There’s one point all the versions of the myth of Theseus, Ariadne, and the Minotaur agree on. Despite the risks she’d taken and the life she’d left behind, Theseus left Ariadne behind on Naxos. Whatever happened to her next isn’t the point. None of them cared enough to make a record of it, but every single one of them forgives Theseus for his treacherous heart.
According to Jung, a person who is lost in life has dropped their Ariadne Thread. The unicursal design of a labyrinth becomes a maze that’s impossible to escape from. The thread is transformational not only because it leads back out to safety, but also because it leads you to the center, the Minotaur, the shadow self that’s been hidden. There is no version of this myth that the thread isn’t the most important part of the story. Without Ariadne and her thread, Theseus is just another sacrifice.
The year of her Minotaur, I hadn’t seen Muriel since she’d moved back to Buenos Aires. Every time she’d come home, I’d tried to see her, and she hadn’t called me back until after she was gone again, down another corridor in her own labyrinth. I called her on New Year’s Eve, from the parking lot of a tiki bar. I was drunk and sad and lonely, and I knew that this was the thread that bound us tightest. I was actually startled when she answered the phone. Come on, I told her, I’ll drive down and we can watch Labyrinth. It’s dead in the shop after New Year’s. I’ll even make you shitty waffles from a box. The line went quiet, then she said, Okay, that actually sounds nice. Pull hard enough, and even the sturdiest thread can snap without you even knowing until there is nothing surrounding you except darkness, and the Minotaur’s breath.
I brought you to the center, but now I’m not certain
I can lead either of us back out. I dropped the thread a while ago.
I think the Minotaur has it now.
There is no need to build a labyrinth when the entire universe is one.
― Jorge Luis Borges
Take nothing for granted: even in a unicursal maze, the Minotaur can still defeat you. That’s because to beat the Minotaur, you must first see them and know their true name, the name they’ve named themselves when no one cared enough to give them a name. The real battle, the deepest descent into the underworld is to the beating core of the labyrinth you make of your heart. Grief is not a being that can be conquered. You must befriend them or surrender to being consumed by them.
Once, when we were twenty, Muriel told me that she wouldn’t get to forty. Is that a threat, or a promise? I asked. We both laughed, but only one of us knew it wasn’t a joke. When I turned forty and she didn’t, I bought the David Bowie Starman tarot deck for her birthday. The backs of the cards are a design that’s supposed to depict an alien language, but whenever I lay them down to do a reading, the design always looks like a labyrinth to me. I trust the pattern of the cards to help pull away each of the seven veils that cover my truest face. To lead me to the center, to befriend Grief instead of binding them, and lead us out of the darkness together, with or without Theseus.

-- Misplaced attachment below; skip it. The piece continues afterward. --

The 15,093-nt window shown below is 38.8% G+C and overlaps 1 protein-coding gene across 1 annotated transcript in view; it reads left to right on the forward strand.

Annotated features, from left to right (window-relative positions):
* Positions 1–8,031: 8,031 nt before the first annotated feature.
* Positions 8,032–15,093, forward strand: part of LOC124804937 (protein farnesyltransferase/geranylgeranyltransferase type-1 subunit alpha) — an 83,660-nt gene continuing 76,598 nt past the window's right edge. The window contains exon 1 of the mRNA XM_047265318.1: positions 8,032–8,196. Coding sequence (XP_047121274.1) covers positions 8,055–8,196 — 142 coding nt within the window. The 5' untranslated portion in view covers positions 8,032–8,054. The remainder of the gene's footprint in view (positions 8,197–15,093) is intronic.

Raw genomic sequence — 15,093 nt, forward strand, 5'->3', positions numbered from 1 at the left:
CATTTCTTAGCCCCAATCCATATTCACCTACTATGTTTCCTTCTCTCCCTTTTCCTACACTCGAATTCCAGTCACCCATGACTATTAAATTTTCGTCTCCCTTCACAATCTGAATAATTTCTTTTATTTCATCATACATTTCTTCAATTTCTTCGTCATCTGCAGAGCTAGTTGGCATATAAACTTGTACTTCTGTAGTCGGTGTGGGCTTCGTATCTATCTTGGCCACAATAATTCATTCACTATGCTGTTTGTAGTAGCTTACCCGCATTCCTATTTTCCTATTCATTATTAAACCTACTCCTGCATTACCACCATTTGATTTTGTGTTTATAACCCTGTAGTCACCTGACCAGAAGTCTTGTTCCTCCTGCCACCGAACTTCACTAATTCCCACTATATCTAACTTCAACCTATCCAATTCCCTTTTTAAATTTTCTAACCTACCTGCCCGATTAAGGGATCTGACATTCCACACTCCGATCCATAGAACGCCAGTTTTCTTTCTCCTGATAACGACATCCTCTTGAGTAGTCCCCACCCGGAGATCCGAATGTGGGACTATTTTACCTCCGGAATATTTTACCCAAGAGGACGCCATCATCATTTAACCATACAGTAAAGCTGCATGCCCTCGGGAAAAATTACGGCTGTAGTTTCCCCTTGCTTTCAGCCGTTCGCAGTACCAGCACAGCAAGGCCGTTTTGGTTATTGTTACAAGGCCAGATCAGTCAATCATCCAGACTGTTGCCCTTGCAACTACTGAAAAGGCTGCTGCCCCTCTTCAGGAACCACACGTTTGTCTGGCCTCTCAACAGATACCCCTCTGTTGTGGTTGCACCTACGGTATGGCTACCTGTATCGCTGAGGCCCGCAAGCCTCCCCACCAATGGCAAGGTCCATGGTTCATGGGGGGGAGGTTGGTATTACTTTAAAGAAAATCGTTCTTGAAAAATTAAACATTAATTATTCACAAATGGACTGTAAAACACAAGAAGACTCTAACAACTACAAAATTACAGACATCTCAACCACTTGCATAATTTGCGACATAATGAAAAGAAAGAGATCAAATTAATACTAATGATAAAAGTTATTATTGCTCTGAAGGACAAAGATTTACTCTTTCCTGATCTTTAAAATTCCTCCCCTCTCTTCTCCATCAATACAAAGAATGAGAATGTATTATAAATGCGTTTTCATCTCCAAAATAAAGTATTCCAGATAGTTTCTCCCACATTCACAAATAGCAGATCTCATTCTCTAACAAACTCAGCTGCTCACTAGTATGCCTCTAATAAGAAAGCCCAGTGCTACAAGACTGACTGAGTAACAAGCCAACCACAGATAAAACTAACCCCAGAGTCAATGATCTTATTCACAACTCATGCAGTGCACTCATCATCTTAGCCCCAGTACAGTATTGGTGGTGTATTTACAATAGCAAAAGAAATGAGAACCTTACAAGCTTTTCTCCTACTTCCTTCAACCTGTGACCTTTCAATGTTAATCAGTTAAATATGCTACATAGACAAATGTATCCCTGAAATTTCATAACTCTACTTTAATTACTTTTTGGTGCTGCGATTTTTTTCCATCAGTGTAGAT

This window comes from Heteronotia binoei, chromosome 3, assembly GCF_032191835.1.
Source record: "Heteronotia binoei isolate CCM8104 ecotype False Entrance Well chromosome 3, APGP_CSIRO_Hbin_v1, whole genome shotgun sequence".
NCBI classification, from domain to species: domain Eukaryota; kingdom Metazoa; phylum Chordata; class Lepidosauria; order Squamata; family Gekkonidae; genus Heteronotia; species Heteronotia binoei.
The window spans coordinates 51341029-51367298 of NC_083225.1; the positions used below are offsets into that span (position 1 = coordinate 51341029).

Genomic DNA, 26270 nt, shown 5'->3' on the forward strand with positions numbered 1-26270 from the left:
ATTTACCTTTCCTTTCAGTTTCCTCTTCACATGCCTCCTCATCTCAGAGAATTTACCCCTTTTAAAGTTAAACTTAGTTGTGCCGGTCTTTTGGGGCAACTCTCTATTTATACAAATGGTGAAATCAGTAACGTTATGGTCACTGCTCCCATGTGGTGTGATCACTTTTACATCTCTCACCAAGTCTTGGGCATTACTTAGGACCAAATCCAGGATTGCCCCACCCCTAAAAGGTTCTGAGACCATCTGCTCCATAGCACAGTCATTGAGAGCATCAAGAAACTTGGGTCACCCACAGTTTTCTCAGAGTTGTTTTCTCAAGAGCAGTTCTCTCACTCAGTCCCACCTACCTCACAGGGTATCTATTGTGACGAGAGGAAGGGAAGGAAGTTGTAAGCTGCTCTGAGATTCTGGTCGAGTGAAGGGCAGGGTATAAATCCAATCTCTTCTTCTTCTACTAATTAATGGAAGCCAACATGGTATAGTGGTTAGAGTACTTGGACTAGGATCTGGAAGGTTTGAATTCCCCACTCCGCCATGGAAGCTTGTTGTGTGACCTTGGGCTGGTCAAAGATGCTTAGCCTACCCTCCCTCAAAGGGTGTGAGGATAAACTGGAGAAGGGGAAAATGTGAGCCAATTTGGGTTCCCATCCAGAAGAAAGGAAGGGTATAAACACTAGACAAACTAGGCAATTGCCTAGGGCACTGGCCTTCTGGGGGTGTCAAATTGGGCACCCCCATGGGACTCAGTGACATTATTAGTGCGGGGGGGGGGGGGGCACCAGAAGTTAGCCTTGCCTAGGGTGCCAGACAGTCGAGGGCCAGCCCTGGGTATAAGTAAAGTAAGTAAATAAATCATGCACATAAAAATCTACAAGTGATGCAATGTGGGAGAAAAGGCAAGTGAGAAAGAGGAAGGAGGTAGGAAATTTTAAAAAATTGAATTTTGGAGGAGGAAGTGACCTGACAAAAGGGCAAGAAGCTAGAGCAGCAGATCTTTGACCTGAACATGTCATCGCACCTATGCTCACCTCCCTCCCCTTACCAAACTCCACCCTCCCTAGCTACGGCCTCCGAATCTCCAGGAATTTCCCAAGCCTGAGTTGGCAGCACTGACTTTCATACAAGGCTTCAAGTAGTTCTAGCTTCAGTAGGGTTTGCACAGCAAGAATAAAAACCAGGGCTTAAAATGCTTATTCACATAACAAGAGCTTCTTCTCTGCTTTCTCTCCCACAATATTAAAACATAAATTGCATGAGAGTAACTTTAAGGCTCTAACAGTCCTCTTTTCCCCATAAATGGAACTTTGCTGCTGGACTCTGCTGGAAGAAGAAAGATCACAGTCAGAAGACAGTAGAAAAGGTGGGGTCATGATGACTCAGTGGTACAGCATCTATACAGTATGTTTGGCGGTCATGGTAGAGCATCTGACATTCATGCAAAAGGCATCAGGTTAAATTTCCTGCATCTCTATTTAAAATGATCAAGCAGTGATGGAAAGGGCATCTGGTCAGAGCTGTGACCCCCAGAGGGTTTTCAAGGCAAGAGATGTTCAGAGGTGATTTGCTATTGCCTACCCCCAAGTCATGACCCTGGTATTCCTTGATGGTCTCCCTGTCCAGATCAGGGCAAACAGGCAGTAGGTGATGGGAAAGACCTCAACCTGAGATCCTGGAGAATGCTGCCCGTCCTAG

I am back in the dream where Muriel and I were both dressed like Sarah when we entered the Labyrinth. But now I look again: she’s not dressed like Sarah at all. She’s Jareth. Never take anything for granted, she reminds me, spinning the orb from one hand to the other. But that’s not fair, I tell her. She offers me the crystal ball. In its depths, I watch myself turn into a Minotaur and fall into an endless maze of stairs. You say that so often, she answers, and again the glass goes dark.
If a peach symbolizes long life, then to become immortal, first become a memory. Sometimes, I wonder if her suicide was as simple a decision as eating Jareth’s peach. You’re hungry, so you bite into the fruit without looking at it too closely. It’s only after you’ve already bitten that you realize the mistake, see the worm, taste the poison. I wonder if her dream felt familiar, like a hallucination we’d had once when we thought we would stay twenty forever, took little paper squares of LSD on our tongue, and went swimming in the bioluminescent sea. I need to believe it was like biting into a peach, just one terrible moment of understanding before arriving at the masquerade ball as the guest of honor.
Pay attention to the dancers in the back of the ballroom. Orbiting through the dazzling backdrop of someone else’s dream, every fantasy has a hidden fang somewhere. An edge sharp enough to draw blood.